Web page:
• Font size and font style: Choose fonts that are characterized by clear, well-defined letters with sufficient spacing between characters, and allow users to adjust text size to suit their preferences or needs.
  • Fillable form fields: Make sure that all form fields have descriptive and user friendly labels to make it easy for users to input information.
  • Video captioning: Include captions for videos to help users who are deaf or hard of hearing, or who may not be able to listen to sound due to environment or circumstance.
  • Descriptive links: Use clear and descriptive link text (“more information can be found in this blog post,” instead of a generic “click here”) to provide context for screen readers.
  • Responsive design: Ensure your web application is responsive so that it adapts well to various screen sizes, making it accessible on both large monitors and small mobile devices.

Benefits of implementing accessibility in ecommerce 

While implementing accessibility and maintaining accessible content may seem daunting, the benefits are worth the effort. By embracing these principles, you’re not only providing equal access to your products and services, but also establishing your brand as a place of inclusivity and innovation in the competitive world of ecommerce. 

Now, let’s talk about the good things that come with maximizing accessibility efforts:

  • Legal obligation: If you implement the necessary measures, you will ensure compliance with legal regulations, reducing the risk of costly lawsuits and fines. There’s an example from the United States where a blind man won a case against Domino’s Pizza because he couldn’t order pizza online.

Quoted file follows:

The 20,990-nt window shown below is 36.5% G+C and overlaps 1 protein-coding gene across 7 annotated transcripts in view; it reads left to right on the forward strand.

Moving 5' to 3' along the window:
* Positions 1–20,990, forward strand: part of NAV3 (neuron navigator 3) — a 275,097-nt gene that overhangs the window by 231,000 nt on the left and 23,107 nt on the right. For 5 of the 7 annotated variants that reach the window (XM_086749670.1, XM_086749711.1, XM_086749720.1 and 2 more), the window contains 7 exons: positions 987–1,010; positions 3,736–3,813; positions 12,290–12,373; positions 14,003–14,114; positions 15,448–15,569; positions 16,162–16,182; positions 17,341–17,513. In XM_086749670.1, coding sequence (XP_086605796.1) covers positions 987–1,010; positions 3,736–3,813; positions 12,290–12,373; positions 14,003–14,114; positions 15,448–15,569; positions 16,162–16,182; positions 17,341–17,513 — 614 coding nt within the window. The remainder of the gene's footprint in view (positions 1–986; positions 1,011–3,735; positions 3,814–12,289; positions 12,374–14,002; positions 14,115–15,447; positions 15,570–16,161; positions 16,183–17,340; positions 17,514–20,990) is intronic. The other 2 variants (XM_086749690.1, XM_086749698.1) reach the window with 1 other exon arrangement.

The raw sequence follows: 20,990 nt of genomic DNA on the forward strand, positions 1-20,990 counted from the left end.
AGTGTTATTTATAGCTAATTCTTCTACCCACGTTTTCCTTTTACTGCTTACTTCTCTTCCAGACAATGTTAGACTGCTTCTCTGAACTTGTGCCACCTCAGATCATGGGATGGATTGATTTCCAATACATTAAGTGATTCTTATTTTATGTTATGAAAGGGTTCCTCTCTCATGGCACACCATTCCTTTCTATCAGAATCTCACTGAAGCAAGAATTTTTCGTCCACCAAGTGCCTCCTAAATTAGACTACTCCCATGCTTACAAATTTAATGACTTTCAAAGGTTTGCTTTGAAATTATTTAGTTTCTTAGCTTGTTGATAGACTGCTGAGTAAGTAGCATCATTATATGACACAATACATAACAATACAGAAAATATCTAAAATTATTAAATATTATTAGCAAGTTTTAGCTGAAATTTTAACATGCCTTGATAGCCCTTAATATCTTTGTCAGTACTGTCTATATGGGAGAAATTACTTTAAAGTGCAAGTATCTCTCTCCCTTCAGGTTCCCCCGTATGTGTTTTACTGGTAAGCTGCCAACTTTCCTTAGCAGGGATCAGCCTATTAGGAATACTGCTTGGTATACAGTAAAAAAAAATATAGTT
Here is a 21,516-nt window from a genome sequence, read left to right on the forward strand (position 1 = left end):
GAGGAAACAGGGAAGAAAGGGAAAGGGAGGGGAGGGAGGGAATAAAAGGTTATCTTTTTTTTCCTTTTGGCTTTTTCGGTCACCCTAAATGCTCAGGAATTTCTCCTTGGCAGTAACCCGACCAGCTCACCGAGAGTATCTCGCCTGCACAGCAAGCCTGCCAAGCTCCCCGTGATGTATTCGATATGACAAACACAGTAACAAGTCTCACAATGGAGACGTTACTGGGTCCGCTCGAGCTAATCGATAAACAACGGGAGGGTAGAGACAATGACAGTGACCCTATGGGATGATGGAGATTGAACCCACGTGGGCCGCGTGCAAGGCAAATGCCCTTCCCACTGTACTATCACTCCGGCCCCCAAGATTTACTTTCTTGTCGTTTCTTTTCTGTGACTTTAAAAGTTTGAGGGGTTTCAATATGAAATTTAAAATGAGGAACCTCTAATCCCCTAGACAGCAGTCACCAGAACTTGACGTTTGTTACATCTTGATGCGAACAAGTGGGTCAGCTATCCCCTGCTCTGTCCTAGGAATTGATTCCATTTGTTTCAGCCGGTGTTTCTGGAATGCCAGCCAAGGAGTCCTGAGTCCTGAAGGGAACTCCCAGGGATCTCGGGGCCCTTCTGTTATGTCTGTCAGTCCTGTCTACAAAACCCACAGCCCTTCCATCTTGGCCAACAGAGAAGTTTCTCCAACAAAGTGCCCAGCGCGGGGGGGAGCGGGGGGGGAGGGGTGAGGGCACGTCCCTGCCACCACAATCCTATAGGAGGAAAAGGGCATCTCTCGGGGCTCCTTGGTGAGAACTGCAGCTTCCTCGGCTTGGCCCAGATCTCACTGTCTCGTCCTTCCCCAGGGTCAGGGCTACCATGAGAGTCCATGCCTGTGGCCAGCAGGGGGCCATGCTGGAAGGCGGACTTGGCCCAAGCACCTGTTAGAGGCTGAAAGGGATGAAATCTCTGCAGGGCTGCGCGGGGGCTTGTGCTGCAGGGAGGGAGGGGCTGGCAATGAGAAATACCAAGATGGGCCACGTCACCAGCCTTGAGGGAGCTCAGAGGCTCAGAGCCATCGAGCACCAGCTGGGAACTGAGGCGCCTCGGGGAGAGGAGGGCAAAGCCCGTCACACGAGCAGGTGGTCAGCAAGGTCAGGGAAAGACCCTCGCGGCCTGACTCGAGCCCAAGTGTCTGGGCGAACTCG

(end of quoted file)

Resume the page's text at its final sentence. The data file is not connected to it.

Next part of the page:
• Ethic duty: Prioritizing accessibility demonstrates your commitment to inclusivity and social responsibility. When you make your online store accessible, you not only avoid excluding potential customers but also build a reputation as a business that cares about everyone’s needs and fosters a sense of belonging.
  • Improved SEO: Enhancing accessibility can positively impact your search engine ranking. Search engines reward web applications that offer a better user experience, including accessibility features, which can lead to increased visibility and more organic traffic.
  • Increased traffic: An accessible online store is more inviting to all users, resulting in higher traffic as more people can comfortably engage with your shop. This can translate into more sales and conversions.
  • Larger audience: Accessibility expands your potential customer base to include people with disabilities (permanent, temporary, or situational), who make up a considerable portion of the population. By catering to a diverse audience, you reach out to an often overlooked market, expanding your potential sales.
  • Revenue growth: By making your web application accessible, you’ll reach an often-underserved market. This can lead to a significant boost in sales as your online store becomes more welcoming for a diverse range of customers.
  • Better user experience: Accessibility improvements create a user-friendly environment for all visitors. This means smoother navigation, quicker load times, and enhanced usability, leading to higher customer satisfaction and increased loyalty.

Examples of accessibility in ecommerce

Common accessibility mistakes